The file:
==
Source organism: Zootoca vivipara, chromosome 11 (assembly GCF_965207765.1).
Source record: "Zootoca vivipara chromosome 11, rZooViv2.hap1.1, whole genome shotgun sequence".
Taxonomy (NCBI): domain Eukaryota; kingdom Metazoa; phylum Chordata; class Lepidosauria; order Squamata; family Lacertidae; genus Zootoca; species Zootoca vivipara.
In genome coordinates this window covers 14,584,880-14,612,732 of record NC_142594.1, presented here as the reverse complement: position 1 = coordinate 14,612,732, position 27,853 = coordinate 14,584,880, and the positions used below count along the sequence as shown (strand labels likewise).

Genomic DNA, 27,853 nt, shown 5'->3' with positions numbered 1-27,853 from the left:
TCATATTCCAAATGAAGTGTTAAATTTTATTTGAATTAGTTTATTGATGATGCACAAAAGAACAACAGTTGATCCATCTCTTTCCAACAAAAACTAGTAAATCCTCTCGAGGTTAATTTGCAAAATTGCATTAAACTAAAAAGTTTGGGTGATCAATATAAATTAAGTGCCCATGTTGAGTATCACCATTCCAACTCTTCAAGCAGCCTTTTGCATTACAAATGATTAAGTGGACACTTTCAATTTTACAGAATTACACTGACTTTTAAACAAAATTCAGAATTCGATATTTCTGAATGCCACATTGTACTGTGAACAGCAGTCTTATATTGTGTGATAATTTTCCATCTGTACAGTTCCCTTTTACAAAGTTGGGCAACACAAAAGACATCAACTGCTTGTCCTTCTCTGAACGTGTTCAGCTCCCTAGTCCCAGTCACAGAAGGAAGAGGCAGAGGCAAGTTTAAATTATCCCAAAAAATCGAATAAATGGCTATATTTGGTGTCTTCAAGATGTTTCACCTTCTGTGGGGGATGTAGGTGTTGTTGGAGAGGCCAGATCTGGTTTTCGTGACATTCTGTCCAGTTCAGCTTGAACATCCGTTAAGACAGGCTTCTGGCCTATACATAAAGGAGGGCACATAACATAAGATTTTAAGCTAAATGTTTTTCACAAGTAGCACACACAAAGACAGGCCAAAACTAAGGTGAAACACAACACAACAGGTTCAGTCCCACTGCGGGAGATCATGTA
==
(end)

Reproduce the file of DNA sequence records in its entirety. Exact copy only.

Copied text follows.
Source organism: Zootoca vivipara, chromosome 11 (assembly GCF_965207765.1).
Source record: "Zootoca vivipara chromosome 11, rZooViv2.hap1.1, whole genome shotgun sequence".
Taxonomy (NCBI): domain Eukaryota; kingdom Metazoa; phylum Chordata; class Lepidosauria; order Squamata; family Lacertidae; genus Zootoca; species Zootoca vivipara.
In genome coordinates this window covers 14,584,880-14,612,732 of record NC_142594.1, presented here as the reverse complement: position 1 = coordinate 14,612,732, position 27,853 = coordinate 14,584,880, and the positions used below count along the sequence as shown (strand labels likewise).

Genomic DNA, 27,853 nt, shown 5'->3' with positions numbered 1-27,853 from the left:
TCATATTCCAAATGAAGTGTTAAATTTTATTTGAATTAGTTTATTGATGATGCACAAAAGAACAACAGTTGATCCATCTCTTTCCAACAAAAACTAGTAAATCCTCTCGAGGTTAATTTGCAAAATTGCATTAAACTAAAAAGTTTGGGTGATCAATATAAATTAAGTGCCCATGTTGAGTATCACCATTCCAACTCTTCAAGCAGCCTTTTGCATTACAAATGATTAAGTGGACACTTTCAATTTTACAGAATTACACTGACTTTTAAACAAAATTCAGAATTCGATATTTCTGAATGCCACATTGTACTGTGAACAGCAGTCTTATATTGTGTGATAATTTTCCATCTGTACAGTTCCCTTTTACAAAGTTGGGCAACACAAAAGACATCAACTGCTTGTCCTTCTCTGAACGTGTTCAGCTCCCTAGTCCCAGTCACAGAAGGAAGAGGCAGAGGCAAGTTTAAATTATCCCAAAAAATCGAATAAATGGCTATATTTGGTGTCTTCAAGATGTTTCACCTTCTGTGGGGGATGTAGGTGTTGTTGGAGAGGCCAGATCTGGTTTTCGTGACATTCTGTCCAGTTCAGCTTGAACATCCGTTAAGACAGGCTTCTGGCCTATACATAAAGGAGGGCACATAACATAAGATTTTAAGCTAAATGTTTTTCACAAGTAGCACACACAAAGACAGGCCAAAACTAAGGTGAAACACAACACAACAGGTTCAGTCCCACTGCGGGAGATCATGTA